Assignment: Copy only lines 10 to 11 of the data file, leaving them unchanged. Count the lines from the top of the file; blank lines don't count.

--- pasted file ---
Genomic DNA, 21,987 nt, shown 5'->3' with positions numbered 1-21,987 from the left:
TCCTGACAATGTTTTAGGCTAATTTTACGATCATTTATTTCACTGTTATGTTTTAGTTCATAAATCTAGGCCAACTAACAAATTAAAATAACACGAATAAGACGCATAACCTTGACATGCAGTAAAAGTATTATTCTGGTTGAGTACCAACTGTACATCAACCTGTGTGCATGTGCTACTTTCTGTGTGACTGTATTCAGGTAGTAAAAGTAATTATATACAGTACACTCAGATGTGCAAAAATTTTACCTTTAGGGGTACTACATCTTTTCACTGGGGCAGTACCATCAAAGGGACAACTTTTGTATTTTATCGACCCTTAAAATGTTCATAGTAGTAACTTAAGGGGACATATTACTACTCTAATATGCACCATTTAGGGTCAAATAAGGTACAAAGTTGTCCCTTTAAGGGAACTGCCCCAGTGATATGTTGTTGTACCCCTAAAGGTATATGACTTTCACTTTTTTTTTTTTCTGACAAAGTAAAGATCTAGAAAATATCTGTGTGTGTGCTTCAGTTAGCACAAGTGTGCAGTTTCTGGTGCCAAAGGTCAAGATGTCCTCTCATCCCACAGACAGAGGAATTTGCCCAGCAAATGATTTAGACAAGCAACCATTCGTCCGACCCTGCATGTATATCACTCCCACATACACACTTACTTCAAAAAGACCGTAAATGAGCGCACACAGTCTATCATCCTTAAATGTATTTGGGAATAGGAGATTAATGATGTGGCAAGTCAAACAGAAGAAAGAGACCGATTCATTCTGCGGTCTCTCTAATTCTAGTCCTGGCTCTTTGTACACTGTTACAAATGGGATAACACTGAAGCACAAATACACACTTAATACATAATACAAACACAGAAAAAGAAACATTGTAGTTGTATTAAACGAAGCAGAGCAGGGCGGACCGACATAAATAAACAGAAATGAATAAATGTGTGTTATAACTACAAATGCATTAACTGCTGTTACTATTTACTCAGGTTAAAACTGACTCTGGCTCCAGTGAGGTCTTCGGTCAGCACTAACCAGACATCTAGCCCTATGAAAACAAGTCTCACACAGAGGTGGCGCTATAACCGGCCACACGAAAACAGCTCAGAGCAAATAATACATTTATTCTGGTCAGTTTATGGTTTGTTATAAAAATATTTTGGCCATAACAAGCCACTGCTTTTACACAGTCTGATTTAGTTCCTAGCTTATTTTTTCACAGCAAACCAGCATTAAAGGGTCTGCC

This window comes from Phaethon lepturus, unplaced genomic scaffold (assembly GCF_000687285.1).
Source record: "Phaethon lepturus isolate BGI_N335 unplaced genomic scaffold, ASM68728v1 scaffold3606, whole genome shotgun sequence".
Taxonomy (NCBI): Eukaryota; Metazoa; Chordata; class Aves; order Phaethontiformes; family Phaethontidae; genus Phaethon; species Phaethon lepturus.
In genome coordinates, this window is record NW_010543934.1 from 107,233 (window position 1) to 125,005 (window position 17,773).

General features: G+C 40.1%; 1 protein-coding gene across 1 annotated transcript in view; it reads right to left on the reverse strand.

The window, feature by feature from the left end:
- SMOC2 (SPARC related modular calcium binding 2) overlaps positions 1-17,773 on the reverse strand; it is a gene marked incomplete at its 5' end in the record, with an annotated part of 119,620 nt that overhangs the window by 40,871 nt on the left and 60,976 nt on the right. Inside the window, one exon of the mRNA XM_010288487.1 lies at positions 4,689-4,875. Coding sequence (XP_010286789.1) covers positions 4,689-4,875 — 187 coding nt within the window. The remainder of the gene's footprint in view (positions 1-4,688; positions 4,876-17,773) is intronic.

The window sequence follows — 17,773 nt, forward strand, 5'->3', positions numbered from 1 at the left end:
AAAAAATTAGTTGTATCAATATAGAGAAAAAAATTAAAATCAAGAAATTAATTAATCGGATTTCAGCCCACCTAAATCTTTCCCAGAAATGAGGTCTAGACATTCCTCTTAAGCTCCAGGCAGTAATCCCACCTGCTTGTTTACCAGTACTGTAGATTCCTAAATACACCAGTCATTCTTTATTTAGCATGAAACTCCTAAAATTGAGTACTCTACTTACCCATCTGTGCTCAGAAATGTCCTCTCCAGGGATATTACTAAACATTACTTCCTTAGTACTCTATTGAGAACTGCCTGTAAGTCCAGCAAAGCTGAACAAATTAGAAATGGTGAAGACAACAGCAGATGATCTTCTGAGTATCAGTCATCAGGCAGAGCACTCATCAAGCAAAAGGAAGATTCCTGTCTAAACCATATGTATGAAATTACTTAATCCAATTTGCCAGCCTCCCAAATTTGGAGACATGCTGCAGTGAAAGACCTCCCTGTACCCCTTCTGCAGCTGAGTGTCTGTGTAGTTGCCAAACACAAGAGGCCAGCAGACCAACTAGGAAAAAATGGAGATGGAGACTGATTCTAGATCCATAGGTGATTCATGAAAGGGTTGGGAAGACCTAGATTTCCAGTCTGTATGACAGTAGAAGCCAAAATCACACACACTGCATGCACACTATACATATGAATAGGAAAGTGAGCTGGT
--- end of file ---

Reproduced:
The window sequence follows — 17,773 nt, forward strand, 5'->3', positions numbered from 1 at the left end:
AAAAAATTAGTTGTATCAATATAGAGAAAAAAATTAAAATCAAGAAATTAATTAATCGGATTTCAGCCCACCTAAATCTTTCCCAGAAATGAGGTCTAGACATTCCTCTTAAGCTCCAGGCAGTAATCCCACCTGCTTGTTTACCAGTACTGTAGATTCCTAAATACACCAGTCATTCTTTATTTAGCATGAAACTCCTAAAATTGAGTACTCTACTTACCCATCTGTGCTCAGAAATGTCCTCTCCAGGGATATTACTAAACATTACTTCCTTAGTACTCTATTGAGAACTGCCTGTAAGTCCAGCAAAGCTGAACAAATTAGAAATGGTGAAGACAACAGCAGATGATCTTCTGAGTATCAGTCATCAGGCAGAGCACTCATCAAGCAAAAGGAAGATTCCTGTCTAAACCATATGTATGAAATTACTTAATCCAATTTGCCAGCCTCCCAAATTTGGAGACATGCTGCAGTGAAAGACCTCCCTGTACCCCTTCTGCAGCTGAGTGTCTGTGTAGTTGCCAAACACAAGAGGCCAGCAGACCAACTAGGAAAAAATGGAGATGGAGACTGATTCTAGATCCATAGGTGATTCATGAAAGGGTTGGGAAGACCTAGATTTCCAGTCTGTATGACAGTAGAAGCCAAAATCACACACACTGCATGCACACTATACATATGAATAGGAAAGTGAGCTGGT